Figure 3 shows the distribution of revenue by industry class for Agriculture and Forestry establishments with ATE of 20 and over.
Among regions, Davao generated the highest revenue for establishments with ATE of 20 and over amounting to Php23.8 billion or 40.6 percent of the total revenue. This was followed by SOCCSKSARGEN and Central Luzon with Php7.9 billion (13.5%) and Php7.2 billion (12.3%), respectively. CAR had the least revenue with Php0.04billion (0.1%).
Total cost reaches Php46.4 billion, cavendish banana growing spends the highest
Total cost incurred by establishments with ATE of 20 and over summed up to Php46.4 billion. Growing of cavendish banana being the biggest earner was also the biggest spender incurring Php22.6 billion or 48.7 percent of the total cost. Trailing behind was hog farming with Php8.5 billion (18.3%) and chicken broiler production including operation of chicken hatcheries with Php5.5 billion (12.0%). Figure 4 shows the distribution of cost by industry class for Agriculture and Forestry establishments with ATE of 20 and over.
By region, Davao spent the largest operational expense as it incurred Php18.7 billion (40.3%). SOCCKSARGEN and Central Luzon followed next with Php6.6 billion (14.3%) and Php6.1 billion (13.2%), respectively.
Revenue-cost ratio amounts to Php1.3, operation of irrigation system through non-cooperatives records the highest returns
The ratio of total revenue to total cost was estimated at Php1.3, which means that for every peso spent Php1.3 was realized in terms of revenue.
Among industries, operation of irrigation system through non-cooperatives recorded the highest revenue per peso cost ratio of Php3.3. This was followed by growing of other crops and growing of rubber tree with a ratio of Php3.0 and Php2.3 respectively. Growing of leafy and stem vegetables, on the other hand, recorded the lowest rate of return with only Php1.1. Figure 5 shows the revenue per peso cost by industry class for Agriculture and Forestry establishments with ATE of 20 and over.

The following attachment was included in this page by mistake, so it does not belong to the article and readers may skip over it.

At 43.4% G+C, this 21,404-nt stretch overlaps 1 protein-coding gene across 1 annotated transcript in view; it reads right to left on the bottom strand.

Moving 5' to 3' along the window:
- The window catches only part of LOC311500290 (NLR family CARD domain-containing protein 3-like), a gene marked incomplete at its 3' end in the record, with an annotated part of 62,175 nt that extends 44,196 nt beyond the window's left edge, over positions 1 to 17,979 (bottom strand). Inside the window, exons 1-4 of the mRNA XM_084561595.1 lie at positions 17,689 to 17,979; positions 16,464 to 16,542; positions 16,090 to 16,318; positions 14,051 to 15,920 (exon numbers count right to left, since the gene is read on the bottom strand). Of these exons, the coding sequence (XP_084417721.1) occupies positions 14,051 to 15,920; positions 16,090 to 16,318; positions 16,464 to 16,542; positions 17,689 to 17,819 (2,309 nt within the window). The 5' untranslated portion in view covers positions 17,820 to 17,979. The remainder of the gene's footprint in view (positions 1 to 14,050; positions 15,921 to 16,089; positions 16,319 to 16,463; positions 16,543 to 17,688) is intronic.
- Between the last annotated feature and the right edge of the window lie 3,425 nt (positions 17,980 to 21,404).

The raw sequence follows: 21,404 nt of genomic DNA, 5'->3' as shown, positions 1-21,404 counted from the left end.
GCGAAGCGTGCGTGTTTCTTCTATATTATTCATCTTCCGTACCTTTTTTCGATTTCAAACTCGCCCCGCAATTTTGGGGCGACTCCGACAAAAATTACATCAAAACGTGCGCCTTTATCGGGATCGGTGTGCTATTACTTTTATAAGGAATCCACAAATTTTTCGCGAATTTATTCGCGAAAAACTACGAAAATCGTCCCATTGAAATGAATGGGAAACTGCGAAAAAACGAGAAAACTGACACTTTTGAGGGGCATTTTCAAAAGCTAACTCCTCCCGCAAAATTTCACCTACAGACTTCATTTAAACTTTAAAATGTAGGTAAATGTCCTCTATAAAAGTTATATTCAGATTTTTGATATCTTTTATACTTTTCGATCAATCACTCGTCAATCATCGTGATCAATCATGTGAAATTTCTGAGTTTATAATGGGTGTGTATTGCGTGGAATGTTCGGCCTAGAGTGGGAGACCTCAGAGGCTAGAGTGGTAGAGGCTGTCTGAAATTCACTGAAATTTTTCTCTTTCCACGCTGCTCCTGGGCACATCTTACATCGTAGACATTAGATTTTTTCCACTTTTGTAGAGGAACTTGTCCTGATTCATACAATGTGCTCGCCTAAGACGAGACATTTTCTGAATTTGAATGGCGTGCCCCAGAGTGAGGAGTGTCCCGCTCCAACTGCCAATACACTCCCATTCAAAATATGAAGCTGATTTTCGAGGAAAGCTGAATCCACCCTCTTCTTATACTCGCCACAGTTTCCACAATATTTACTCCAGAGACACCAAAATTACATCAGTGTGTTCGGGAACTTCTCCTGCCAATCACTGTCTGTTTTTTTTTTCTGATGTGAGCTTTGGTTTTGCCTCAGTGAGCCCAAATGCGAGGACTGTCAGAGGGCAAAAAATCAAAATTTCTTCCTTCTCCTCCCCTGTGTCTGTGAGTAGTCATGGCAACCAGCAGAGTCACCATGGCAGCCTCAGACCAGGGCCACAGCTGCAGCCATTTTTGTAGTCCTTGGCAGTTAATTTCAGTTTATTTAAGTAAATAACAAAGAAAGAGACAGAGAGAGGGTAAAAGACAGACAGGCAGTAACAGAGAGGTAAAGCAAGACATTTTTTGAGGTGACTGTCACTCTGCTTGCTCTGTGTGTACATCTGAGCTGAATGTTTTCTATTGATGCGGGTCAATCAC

Cavendish banana growing accounts for the largest value of output
Value of output for the Agriculture and Forestry establishments with ATE of 20 and over was estimated at Php57.4 billion. Growing of cavendish banana produced the biggest output value estimated at Php27.5 billion or 48.0 percent of the total. The shares of hog farming and chicken broiler production including the operation of chicken hatcheries were 16.7 percent (Php9.6 billion) and 10.6 percent (Php6.1 billion) respectively.
Value added reaches Php15.5 billion
Value added generated in 2006 by Agriculture and Forestry establishments with ATE of 20 and over reached Php15.5 billion.
Among industries, about half (45.4%) of the total value added was contributed by growing of cavendish banana as it reached Php7.0 billion. Other industries with value added exceeding a billion mark were growing of sugarcane including muscovado sugar-making in the farm (P1.8 billion) and hog farming (P1.5 billion). Figure 6 shows the distribution of value added by industry class for Agriculture and Forestry establishments with ATE of 20 and over.
Among regions, Davao registered the highest value added amounting to Php6.2 billion or 40.0 percent of the total value added. SOCCKSARGEN followed next contributing Php2.1 billion (13.8%). On the other hand, the share to total value added of MIMAROPA (Php990 thousand) was almost nil.
Growing of corn recorded the highest labor productivity
The ratio of value added to total employment was estimated at Php130.2 thousand. The highest labor productivity was recorded by growing of corn except young corn amounting to Php805.5 thousand and it was lowest for growing of coffee and cacao at Php25.9 thousand.
Among regions, this indicator was highest in CALABARZON estimated at Php283.8 thousand. This was followed by NCR and Caraga at Php252.4 thousand and Php245.0 thousand. The least labor productivity was recorded by MIMAROPA at Php3.5 thousand.
Gross additions to fixed assets amounts to Php1,845.7 million
Gross additions to fixed assets for Agriculture and Forestry establishments with ATE of 20 and over was estimated to be Php1,845.7 million.
Among industries, growing of cavendish banana reported the largest gross addition to fixed assets amounting to Php929.5 million or 50.4 percent of the total. This was followed by hog farming and chicken broiler production including the operation of chicken hatcheries with gross addition to fixed assets worth Php184.5 million (10.0%) and Php144.2 million (7.8%), respectively.